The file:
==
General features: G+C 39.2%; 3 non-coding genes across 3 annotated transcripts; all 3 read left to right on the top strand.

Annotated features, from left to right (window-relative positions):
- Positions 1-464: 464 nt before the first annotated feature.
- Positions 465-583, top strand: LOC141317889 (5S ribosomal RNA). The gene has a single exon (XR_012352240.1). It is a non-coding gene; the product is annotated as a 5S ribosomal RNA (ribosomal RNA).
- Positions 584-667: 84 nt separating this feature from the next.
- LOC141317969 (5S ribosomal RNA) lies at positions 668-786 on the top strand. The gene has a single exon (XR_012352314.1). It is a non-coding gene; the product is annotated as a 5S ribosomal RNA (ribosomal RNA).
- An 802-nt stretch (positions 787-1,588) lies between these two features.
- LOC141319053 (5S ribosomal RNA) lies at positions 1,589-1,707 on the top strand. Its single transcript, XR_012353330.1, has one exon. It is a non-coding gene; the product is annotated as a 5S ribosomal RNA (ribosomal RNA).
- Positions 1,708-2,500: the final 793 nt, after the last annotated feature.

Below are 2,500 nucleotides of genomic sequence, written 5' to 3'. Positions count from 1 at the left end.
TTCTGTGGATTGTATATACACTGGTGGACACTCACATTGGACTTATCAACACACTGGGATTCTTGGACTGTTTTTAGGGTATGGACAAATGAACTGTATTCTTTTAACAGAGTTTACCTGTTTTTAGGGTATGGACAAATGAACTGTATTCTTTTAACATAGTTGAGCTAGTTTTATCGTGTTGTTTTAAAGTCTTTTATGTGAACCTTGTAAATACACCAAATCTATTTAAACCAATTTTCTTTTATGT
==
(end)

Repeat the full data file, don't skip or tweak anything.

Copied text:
General features: G+C 39.2%; 3 non-coding genes across 3 annotated transcripts; all 3 read left to right on the top strand.

Annotated features, from left to right (window-relative positions):
- Positions 1-464: 464 nt before the first annotated feature.
- Positions 465-583, top strand: LOC141317889 (5S ribosomal RNA). The gene has a single exon (XR_012352240.1). It is a non-coding gene; the product is annotated as a 5S ribosomal RNA (ribosomal RNA).
- Positions 584-667: 84 nt separating this feature from the next.
- LOC141317969 (5S ribosomal RNA) lies at positions 668-786 on the top strand. The gene has a single exon (XR_012352314.1). It is a non-coding gene; the product is annotated as a 5S ribosomal RNA (ribosomal RNA).
- An 802-nt stretch (positions 787-1,588) lies between these two features.
- LOC141319053 (5S ribosomal RNA) lies at positions 1,589-1,707 on the top strand. Its single transcript, XR_012353330.1, has one exon. It is a non-coding gene; the product is annotated as a 5S ribosomal RNA (ribosomal RNA).
- Positions 1,708-2,500: the final 793 nt, after the last annotated feature.

Below are 2,500 nucleotides of genomic sequence, written 5' to 3'. Positions count from 1 at the left end.
TTCTGTGGATTGTATATACACTGGTGGACACTCACATTGGACTTATCAACACACTGGGATTCTTGGACTGTTTTTAGGGTATGGACAAATGAACTGTATTCTTTTAACAGAGTTTACCTGTTTTTAGGGTATGGACAAATGAACTGTATTCTTTTAACATAGTTGAGCTAGTTTTATCGTGTTGTTTTAAAGTCTTTTATGTGAACCTTGTAAATACACCAAATCTATTTAAACCAATTTTCTTTTATGT